Fortune made a slight, "oh c'mon, Rodney' face that looked all too familiar. "All of Elizabeth's memories are now my own. And I have access to all your former mission reports through your database." She paused and raised an eyebrow at Rodney. "Though I strongly suspect, based on Elizabeth's memories, that many of those reports have been...creatively constructed. Regardless, things are very different now. Your team used to go on missions nearly every week. Now most of the time, John sends Teyla and Ronon on forays while he mans the bridge and you stay in the labs."
He and John had talked about this before. "There are so few of us with the ATA gene," Rodney explained. "John feels that we're needed here on board the...on well, the ship. He worries that if something happened to him, the rest of the crew would be stuck out here in the middle of nowhere." Not to mention that John had deemed Rodney's services to the ship too valuable to risk his life on missions anymore. And since Rodney wasn't keen on going off-ship without John, he'd let it slide.
Fortune nodded as though she'd anticipated this argument. "In most cases, you would be right. Had I bonded with Elizabeth in her corporeal form, her lack of the ATA gene could have grounded us from the very beginning. But because Elizabeth was in the unique position of being able to merge with me completely, that does not hold true. As you recall, we were quite self-sufficient, if a little lonely, until we discovered your puddlejumper stranded in space."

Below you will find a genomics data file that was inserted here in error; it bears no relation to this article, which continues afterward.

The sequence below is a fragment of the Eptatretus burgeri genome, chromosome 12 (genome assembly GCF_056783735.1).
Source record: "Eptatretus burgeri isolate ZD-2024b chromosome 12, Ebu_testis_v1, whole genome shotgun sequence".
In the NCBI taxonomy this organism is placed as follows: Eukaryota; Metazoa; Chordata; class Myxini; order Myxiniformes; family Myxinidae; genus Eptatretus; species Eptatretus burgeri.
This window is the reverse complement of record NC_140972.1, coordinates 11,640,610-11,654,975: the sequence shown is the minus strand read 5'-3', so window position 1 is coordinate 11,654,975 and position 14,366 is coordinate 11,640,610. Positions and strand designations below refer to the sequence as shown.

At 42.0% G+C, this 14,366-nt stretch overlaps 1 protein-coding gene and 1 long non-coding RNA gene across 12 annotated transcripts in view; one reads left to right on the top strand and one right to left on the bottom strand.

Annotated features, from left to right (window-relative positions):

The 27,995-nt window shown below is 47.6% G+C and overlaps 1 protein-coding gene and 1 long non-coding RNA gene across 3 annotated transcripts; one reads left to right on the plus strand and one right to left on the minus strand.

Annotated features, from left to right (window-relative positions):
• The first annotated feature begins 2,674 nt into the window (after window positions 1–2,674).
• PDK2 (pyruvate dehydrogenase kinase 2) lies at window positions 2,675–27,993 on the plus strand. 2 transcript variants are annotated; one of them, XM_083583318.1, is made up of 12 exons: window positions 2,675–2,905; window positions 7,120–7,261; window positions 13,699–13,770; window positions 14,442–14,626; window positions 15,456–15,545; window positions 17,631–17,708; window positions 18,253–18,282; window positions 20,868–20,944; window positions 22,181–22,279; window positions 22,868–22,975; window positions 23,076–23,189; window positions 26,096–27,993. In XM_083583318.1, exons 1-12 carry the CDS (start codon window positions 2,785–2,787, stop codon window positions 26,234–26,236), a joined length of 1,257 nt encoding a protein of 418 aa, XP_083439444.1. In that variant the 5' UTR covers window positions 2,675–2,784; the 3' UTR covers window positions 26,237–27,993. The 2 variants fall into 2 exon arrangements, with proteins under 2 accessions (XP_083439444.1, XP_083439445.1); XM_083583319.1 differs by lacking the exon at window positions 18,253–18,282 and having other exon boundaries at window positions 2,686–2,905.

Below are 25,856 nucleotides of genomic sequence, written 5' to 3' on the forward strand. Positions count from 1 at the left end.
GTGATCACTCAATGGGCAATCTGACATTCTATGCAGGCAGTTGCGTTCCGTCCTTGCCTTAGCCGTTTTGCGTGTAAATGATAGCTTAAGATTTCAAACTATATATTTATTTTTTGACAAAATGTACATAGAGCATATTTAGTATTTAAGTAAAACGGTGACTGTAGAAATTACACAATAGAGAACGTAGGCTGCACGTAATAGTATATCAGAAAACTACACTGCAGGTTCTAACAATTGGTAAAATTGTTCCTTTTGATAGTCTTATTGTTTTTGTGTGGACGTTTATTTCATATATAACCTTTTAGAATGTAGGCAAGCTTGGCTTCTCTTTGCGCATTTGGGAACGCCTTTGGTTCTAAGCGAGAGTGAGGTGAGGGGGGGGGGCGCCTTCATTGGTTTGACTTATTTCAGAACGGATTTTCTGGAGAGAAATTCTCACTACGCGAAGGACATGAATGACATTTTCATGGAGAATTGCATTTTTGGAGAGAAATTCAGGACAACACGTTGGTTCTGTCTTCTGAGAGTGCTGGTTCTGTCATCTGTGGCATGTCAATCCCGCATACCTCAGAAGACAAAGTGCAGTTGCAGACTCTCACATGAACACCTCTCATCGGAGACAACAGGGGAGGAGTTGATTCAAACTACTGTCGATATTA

Rodney shuddered at the memory, which in turn caused him to snap, "We weren't exactly stranded."
"My pardon," Fortune said dryly. "You were crawling along on minimal life support and rationed supplies, hoping to make it to the nearest stargate before completely losing power." Suddenly she no longer sounded like a teenager but the millennia-old intelligence that she was. And a smart-ass to boot. Rodney wondered where she got that from.
"My point," Fortune continued smoothly, which reminded Rodney why it might be fruitless to argue with an AI, "is that though the loss of yourself or John would be personally devastating to us all, it would not adversely affect the expedition as it stands per se. In fact, I'm not sure that your current approach to the mission at hand is the best course of action for this expedition."
Rodney found himself blinking at Fortune in confusion. "What exactly are you trying to say?"
Fortune raised an eyebrow. "I think John is being under utilized here, as are you yourself. I think he is frustrated with our primary mission—which is to locate the missing Destiny and its accidental crew. I think that just because he is now captain of this ship, that doesn't mean he has to have welded his butt to the command chair."
Rodney snorted. "Try telling him that."
"That's not my job," Fortune said calmly. "And he's far more likely to listen to you. You know he hasn't quite accepted that I am not going to suddenly turn into HAL overnight."